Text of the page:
Hearing loss may be a genetic condition or occur due to environment, age and/or illness. A hearing loss or hearing impairment mean anything from mild hearing loss to complete deafness.

The needs, choices and possibilities for alternative methods of communication and different types of support devices differ from person-to-person. However, for children growing up with a hearing impairment, most emphasize the importance of meeting other children with hearing loss and getting to know others with similar experiences.

Children born with a hearing loss, or children who lose it in an early age, learn sign language in the same way that hearing children learn to speak; through imitating others. This means that, apart from their local language in speech and writing, they need to be surrounded by sign language also at home, in preschool and at school. In order to communicate with others who don’t know sign language, interpreters play a key role.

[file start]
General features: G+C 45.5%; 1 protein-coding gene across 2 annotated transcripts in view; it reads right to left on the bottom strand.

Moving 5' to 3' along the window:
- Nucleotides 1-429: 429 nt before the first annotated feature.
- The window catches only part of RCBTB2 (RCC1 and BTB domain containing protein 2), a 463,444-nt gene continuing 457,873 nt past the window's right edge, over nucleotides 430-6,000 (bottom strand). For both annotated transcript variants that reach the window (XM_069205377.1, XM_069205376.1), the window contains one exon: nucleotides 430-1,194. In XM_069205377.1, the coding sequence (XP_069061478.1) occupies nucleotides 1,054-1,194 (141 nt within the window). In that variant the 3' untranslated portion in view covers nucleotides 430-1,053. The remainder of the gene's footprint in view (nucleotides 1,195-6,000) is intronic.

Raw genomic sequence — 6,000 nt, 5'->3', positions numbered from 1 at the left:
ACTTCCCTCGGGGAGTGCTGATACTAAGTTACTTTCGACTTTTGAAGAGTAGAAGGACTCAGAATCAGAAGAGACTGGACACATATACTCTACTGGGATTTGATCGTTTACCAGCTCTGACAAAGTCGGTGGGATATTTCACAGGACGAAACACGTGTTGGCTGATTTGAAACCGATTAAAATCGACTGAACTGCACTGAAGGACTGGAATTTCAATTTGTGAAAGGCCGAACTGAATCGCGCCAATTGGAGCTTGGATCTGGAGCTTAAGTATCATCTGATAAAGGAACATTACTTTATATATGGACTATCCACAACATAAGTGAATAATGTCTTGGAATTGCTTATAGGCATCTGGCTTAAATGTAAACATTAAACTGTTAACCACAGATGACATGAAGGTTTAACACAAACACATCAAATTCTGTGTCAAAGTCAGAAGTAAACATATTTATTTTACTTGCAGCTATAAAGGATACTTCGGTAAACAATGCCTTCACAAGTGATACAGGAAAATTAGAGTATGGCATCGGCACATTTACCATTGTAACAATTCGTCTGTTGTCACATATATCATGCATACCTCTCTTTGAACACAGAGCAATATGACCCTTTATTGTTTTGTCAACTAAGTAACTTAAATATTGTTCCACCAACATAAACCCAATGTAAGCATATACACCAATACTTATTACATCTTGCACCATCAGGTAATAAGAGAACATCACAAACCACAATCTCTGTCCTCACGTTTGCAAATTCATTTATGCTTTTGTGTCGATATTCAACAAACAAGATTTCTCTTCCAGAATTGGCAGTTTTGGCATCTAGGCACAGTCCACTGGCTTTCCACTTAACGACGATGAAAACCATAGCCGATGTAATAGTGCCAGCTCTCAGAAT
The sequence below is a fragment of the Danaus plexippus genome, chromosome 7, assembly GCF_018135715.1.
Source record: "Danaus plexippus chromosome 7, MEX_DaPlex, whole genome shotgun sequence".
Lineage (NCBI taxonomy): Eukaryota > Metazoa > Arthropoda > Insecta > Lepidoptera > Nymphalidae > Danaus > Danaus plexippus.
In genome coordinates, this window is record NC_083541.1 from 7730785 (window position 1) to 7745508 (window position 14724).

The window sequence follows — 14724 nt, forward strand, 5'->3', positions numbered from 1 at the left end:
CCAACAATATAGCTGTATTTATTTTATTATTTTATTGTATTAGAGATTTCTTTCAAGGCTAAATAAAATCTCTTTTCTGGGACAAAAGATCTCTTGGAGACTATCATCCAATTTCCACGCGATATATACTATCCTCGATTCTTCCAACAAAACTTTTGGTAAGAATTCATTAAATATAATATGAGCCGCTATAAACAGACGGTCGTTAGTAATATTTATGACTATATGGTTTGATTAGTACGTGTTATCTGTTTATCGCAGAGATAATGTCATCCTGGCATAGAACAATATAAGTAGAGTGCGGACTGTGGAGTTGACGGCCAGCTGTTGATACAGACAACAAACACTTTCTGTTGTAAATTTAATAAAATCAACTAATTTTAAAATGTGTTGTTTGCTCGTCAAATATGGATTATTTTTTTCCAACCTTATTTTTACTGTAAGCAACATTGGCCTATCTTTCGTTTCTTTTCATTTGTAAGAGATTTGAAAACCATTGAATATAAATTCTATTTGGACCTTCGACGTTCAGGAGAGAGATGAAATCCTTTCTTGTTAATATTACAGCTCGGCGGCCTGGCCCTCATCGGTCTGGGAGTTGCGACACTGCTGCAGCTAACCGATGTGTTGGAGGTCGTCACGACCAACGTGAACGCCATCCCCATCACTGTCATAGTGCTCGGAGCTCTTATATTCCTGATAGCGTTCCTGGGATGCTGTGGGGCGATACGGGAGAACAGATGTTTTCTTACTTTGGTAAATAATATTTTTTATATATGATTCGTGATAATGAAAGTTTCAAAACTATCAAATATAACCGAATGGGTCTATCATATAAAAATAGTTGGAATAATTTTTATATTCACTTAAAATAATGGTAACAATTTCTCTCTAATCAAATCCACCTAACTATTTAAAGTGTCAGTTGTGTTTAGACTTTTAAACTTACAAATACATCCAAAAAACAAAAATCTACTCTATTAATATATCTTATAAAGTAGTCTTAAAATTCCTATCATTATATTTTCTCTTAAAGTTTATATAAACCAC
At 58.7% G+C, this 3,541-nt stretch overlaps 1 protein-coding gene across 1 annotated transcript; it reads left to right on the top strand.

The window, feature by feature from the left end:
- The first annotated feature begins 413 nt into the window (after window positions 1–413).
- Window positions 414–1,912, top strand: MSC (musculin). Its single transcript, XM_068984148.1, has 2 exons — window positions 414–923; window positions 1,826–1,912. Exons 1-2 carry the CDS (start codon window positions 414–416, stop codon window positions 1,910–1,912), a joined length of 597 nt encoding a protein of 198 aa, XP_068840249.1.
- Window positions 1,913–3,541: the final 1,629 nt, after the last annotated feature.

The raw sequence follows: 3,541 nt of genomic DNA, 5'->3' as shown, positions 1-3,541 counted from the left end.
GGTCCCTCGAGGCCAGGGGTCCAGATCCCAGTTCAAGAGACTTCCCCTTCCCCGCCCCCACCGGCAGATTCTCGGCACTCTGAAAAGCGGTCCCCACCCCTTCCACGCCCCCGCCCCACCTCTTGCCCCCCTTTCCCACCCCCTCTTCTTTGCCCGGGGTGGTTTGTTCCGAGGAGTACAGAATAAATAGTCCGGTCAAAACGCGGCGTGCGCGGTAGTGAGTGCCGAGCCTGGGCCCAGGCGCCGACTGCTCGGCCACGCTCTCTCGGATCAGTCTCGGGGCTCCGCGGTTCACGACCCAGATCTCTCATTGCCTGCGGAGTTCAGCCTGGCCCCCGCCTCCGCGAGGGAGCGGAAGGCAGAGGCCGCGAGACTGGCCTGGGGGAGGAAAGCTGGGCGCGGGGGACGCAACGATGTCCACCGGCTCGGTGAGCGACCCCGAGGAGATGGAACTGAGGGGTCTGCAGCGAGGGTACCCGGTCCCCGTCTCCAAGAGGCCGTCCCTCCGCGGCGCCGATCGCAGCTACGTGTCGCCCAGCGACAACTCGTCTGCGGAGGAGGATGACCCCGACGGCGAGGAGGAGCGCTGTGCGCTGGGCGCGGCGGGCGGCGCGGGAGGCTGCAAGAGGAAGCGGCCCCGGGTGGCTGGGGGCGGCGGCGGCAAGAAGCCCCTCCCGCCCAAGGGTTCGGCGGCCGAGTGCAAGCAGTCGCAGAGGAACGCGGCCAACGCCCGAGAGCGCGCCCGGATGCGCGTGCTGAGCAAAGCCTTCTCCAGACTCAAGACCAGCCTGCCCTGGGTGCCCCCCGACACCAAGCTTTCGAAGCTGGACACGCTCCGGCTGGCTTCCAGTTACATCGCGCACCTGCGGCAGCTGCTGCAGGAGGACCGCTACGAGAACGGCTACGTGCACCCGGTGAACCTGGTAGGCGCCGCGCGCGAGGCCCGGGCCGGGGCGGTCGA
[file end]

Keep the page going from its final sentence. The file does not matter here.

Today, many deaf children are supported by an early introduction to Cochlear Implants (CI) which is a surgically implanted electronic device that provides a sense of sound to the person. However, even children with CI, often need access to sign language at home, preschool and school, in order to communicate safely in all situations.

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